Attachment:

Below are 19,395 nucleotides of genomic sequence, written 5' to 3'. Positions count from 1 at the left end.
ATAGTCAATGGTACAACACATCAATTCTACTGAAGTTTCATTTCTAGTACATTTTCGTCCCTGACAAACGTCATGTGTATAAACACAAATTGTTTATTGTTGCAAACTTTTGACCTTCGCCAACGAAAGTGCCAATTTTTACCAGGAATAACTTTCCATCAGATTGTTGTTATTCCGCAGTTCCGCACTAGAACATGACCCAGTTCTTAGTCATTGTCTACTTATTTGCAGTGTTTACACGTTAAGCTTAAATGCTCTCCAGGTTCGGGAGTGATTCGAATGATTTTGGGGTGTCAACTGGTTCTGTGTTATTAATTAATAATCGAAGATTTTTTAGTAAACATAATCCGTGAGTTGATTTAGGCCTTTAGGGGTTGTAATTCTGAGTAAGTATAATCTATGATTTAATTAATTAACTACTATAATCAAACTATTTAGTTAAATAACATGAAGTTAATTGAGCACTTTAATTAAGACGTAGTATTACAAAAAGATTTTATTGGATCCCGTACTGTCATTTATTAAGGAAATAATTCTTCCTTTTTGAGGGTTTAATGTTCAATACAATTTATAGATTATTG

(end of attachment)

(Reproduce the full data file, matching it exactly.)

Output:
Below are 19,395 nucleotides of genomic sequence, written 5' to 3'. Positions count from 1 at the left end.
ATAGTCAATGGTACAACACATCAATTCTACTGAAGTTTCATTTCTAGTACATTTTCGTCCCTGACAAACGTCATGTGTATAAACACAAATTGTTTATTGTTGCAAACTTTTGACCTTCGCCAACGAAAGTGCCAATTTTTACCAGGAATAACTTTCCATCAGATTGTTGTTATTCCGCAGTTCCGCACTAGAACATGACCCAGTTCTTAGTCATTGTCTACTTATTTGCAGTGTTTACACGTTAAGCTTAAATGCTCTCCAGGTTCGGGAGTGATTCGAATGATTTTGGGGTGTCAACTGGTTCTGTGTTATTAATTAATAATCGAAGATTTTTTAGTAAACATAATCCGTGAGTTGATTTAGGCCTTTAGGGGTTGTAATTCTGAGTAAGTATAATCTATGATTTAATTAATTAACTACTATAATCAAACTATTTAGTTAAATAACATGAAGTTAATTGAGCACTTTAATTAAGACGTAGTATTACAAAAAGATTTTATTGGATCCCGTACTGTCATTTATTAAGGAAATAATTCTTCCTTTTTGAGGGTTTAATGTTCAATACAATTTATAGATTATTG